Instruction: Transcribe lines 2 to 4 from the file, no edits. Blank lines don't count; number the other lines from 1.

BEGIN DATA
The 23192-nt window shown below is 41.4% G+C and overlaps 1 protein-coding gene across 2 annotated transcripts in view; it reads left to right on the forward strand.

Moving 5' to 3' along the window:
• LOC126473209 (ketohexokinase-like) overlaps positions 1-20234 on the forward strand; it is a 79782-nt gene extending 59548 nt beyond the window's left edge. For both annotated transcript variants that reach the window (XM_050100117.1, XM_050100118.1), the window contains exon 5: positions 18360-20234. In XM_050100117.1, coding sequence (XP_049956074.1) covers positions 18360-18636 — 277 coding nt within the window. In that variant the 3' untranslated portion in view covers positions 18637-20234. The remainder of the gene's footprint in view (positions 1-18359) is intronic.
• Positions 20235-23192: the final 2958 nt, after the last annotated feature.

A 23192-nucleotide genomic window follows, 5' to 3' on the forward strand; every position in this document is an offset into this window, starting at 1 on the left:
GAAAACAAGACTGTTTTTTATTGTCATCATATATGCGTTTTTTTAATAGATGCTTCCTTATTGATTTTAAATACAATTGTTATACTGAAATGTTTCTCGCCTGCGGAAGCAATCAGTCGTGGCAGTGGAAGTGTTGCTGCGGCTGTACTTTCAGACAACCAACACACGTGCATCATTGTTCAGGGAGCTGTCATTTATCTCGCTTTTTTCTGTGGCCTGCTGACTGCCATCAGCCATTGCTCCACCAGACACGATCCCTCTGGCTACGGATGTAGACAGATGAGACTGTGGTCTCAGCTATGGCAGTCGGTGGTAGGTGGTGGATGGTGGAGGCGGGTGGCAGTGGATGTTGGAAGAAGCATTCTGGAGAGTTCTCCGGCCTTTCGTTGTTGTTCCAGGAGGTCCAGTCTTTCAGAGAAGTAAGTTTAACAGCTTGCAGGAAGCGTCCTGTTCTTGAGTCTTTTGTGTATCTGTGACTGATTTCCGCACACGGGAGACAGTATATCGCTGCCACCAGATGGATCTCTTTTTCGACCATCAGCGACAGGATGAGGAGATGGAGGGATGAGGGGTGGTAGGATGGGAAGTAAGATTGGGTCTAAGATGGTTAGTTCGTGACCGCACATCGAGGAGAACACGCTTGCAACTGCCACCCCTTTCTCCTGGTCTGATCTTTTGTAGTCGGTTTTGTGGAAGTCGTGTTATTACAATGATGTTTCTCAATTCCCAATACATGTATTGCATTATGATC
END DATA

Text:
Moving 5' to 3' along the window:
• LOC126473209 (ketohexokinase-like) overlaps positions 1-20234 on the forward strand; it is a 79782-nt gene extending 59548 nt beyond the window's left edge. For both annotated transcript variants that reach the window (XM_050100117.1, XM_050100118.1), the window contains exon 5: positions 18360-20234. In XM_050100117.1, coding sequence (XP_049956074.1) covers positions 18360-18636 — 277 coding nt within the window. In that variant the 3' untranslated portion in view covers positions 18637-20234. The remainder of the gene's footprint in view (positions 1-18359) is intronic.
• Positions 20235-23192: the final 2958 nt, after the last annotated feature.